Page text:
Development of an expert system for selection of multiphase flow correlations

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Original Paper - Production Engineering
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Abstract

Our target was to develop an expert system to help petroleum engineers in selecting the most suitable multiphase flow correlation in the absence of measured flowing pressure. A large database of pressure points was collected and analyzed using many multiphase flow correlations. The expert system was developed with a set of rules to identify the best correlation for variety of well, flow, and PVT conditions. The expert system is based on the idea of clustering the data and finding the best multiphase flow correlation(s) for each cluster. The error associated with the selected correlation is also quantified for every correlation in each data sub-cluster so the engineer would expect the accuracy of pressure drop prediction when utilizing this approach. Over the entire database, if one multiphase flow correlation is selected, the overall mean absolute percent error ranges between 12.7 and 57.5%, while the range of errors for best correlation(s) in different data sub-clusters range from 0.01 to 3% for most cases with accurate PVT. The expert system was validated by a new set of data. It succeeded in identifying the best correlation(s) 70% of the times, and the calculated pressure was more accurate than using one correlation by a factor of 2. Use of the expert system in the validation database gave a mean absolute percent error of 8.8%. This represents approximately one-third of the error value when any single correlation is used over the entire validation dataset. (Error for using single correlation ranges from more than 21 to 29%.)

Keywords

Multiphase flow Out flow performance Multiphase correlations Production engineering Nodal analysis 

List of symbols

API

American Petroleum Institute (density measurement)

At

Actual flowing pressure data

bbl

Barrel

Begg

Beggs and Brill correlation

BHT

Bottom-hole temperature

d

Diameter

D

Day

DRM

Duns and Ros modified correlation

DRO

Duns and Ros original correlation

ESP

Electrical submersible pump

FB

Fancher and Brown correlation

FT

Foot

Ft

Forecasted flowing pressure data from different 14 correlations

°F

Degree Fahrenheit

GOR

Gas/oil ratio

GRE

GRE correlation

HB

Hagedorn and Brown correlation

HYDRO

HYDRO correlation

in

Inch

ID

Inner diameter

MAPE

Mean absolute percent error

MPE

Mean percent error

MB

Mukherjee and Brill correlation

n

Number of data points

OD

Outer diameter

ORK

Orkiszewski correlation

PET

Petroleum experts correlation

PET 2

Petroleum experts 2 correlation

PET 3

Petroleum experts 3 correlation

PET 4

Petroleum experts 4 correlation

PET 5

Petroleum experts 5 correlation

qL

Liquid flow rate

qo

Oil flow rate

scf

Standard cubic feet

T.S.

Tubing size

W.C.

Water cut

Ɣg

Gas specific gravity

ε

Pipe roughness

%

Percentage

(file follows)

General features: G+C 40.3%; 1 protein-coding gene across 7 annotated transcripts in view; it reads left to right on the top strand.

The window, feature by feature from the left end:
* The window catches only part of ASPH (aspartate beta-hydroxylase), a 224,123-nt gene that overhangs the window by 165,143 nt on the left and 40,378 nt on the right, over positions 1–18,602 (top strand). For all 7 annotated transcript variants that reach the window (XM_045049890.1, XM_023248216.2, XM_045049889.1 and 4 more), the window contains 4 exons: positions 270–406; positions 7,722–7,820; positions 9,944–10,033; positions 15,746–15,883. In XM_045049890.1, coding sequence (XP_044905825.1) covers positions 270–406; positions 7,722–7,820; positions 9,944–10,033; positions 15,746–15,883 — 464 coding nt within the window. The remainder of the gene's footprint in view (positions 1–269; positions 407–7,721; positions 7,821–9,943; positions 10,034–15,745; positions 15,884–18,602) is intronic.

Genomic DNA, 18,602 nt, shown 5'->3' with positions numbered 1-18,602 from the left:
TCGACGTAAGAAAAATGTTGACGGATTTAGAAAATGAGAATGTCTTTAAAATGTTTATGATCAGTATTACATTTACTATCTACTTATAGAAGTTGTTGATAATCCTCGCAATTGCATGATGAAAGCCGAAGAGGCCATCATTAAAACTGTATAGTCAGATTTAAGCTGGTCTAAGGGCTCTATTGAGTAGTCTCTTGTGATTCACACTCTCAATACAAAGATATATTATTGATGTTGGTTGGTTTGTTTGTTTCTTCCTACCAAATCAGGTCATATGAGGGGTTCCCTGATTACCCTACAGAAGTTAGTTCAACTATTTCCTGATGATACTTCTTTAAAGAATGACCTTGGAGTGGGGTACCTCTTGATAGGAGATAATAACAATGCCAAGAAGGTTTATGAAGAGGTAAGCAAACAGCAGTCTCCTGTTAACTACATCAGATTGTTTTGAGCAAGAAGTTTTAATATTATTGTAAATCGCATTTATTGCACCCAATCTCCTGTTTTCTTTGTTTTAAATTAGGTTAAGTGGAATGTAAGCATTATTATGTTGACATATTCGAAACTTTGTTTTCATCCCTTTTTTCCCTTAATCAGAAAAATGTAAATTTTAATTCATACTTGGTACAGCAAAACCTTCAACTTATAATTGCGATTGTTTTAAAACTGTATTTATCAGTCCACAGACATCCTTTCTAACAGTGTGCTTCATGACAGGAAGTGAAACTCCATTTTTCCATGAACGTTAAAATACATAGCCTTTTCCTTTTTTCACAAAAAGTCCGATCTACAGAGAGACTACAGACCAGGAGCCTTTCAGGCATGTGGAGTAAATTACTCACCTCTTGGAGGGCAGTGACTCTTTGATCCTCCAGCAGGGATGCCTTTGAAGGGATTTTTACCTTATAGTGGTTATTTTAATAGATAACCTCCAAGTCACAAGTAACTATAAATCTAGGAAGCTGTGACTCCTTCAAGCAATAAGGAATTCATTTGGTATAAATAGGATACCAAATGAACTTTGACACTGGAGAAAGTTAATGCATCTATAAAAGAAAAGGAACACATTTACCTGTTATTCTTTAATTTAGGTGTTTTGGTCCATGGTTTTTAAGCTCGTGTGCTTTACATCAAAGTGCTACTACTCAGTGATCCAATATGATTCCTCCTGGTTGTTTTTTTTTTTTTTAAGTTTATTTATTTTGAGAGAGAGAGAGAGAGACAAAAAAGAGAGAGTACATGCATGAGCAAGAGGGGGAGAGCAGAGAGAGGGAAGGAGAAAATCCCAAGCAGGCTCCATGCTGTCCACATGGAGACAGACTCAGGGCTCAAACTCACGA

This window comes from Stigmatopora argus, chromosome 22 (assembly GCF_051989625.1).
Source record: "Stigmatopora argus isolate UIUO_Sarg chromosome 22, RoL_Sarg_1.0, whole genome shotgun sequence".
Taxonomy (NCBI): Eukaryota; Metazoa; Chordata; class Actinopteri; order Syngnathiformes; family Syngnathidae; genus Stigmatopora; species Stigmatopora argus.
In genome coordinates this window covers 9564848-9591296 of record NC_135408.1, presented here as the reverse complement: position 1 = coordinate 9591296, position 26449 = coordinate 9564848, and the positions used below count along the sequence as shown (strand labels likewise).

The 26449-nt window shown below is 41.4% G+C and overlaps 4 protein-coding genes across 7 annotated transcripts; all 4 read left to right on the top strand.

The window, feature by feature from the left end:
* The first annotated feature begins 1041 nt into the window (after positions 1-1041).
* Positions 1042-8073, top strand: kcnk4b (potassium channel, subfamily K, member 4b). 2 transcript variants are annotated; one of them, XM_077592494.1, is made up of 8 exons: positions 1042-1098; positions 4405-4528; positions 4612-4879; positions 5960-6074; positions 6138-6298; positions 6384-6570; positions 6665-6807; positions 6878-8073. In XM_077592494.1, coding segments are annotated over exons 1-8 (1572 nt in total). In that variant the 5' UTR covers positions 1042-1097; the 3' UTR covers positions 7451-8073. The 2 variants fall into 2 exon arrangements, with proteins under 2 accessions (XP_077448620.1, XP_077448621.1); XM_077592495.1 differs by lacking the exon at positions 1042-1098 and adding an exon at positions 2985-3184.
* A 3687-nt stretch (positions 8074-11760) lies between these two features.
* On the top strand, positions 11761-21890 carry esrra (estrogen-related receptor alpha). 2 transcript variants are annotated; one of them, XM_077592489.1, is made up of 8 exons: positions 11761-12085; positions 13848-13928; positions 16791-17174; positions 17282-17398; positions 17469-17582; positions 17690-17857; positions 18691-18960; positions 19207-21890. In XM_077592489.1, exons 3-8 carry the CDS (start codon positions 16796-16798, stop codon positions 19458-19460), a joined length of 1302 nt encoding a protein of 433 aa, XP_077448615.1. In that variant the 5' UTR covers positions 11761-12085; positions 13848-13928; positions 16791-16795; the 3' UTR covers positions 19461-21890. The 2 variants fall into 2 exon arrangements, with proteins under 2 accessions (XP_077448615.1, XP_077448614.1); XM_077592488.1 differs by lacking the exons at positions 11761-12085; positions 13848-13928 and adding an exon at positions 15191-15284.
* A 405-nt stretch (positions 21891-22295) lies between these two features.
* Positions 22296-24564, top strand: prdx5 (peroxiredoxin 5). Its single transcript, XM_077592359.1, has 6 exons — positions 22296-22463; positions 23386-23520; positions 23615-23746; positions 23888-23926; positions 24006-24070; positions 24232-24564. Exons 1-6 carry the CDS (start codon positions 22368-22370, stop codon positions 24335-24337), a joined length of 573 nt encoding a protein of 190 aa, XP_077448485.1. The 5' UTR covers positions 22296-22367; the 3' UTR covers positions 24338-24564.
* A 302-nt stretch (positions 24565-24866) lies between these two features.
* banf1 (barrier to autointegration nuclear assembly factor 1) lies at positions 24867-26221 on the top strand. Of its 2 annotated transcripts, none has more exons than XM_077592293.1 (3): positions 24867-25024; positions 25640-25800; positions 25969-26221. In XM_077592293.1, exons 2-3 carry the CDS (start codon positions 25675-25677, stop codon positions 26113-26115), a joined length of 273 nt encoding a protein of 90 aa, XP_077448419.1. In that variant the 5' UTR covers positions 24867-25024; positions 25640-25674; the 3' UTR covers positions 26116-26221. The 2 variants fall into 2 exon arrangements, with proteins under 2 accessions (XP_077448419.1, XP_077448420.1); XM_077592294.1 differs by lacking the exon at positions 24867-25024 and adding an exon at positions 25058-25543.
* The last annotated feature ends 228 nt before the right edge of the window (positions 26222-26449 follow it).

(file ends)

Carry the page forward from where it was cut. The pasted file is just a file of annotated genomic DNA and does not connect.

Introduction

Multiphase flow correlations are routinely used to calculate pressure (and temperature) drop in the tubing and flow lines for production and injection wells. The pressure drop calculations have many applications in artificial lift design and optimization, well deliverability forecasting, and flow assurance applications. Over several decades, many investigators developed multiphase flow correlations to calculate pressure drop in tubing at variety of conditions. Each correlation was derived for certain conditions. Several comparison studies between different correlations for specific sets of data are also available in the literature. Predicting multiphase flow pressure drop can sometimes present a challenge for practicing engineers.

Multiphase flow occurs due to the variations of phases that flow through one pipe. These phases may be oil, water, and gas. Due to the different properties of gas compared with oil and water for viscosities and other properties, the gas tends to flow faster than oil and past the liquid in the upward flow (gas slippage). The in situ liquid volume in the pipe is defined as the liquid holdup.

The pressure drop calculations depend on the properties of the mixture of liquid including oil and water in addition to the gas. The total pressure drop is equal to the summation of the hydrostatic, friction, and acceleration pressure drops. The hydrostatic term depends on the mixture density, which is a function of the liquid holdup. The friction term depends on the friction factor for the mixture. The acceleration term appears due to the change in velocity resulting from the change in pressure. The friction calculations depend on the flow regime, which in turn depends on the superficial velocity of liquid and gas phases.

The most common flow regimes for vertical wells include single liquid flow, bubble, slug, churn, annular, and mist flow. The possible flow regimes for horizontal wells usually include dispersed bubble, annular, slug, stratified wavy, and stratified smooth.

Over the years, both empirical correlations and mechanistic models were derived to calculate the pressure drop in pipes. Empirical correlations can be classified into three categories (Ansari et al. 1990):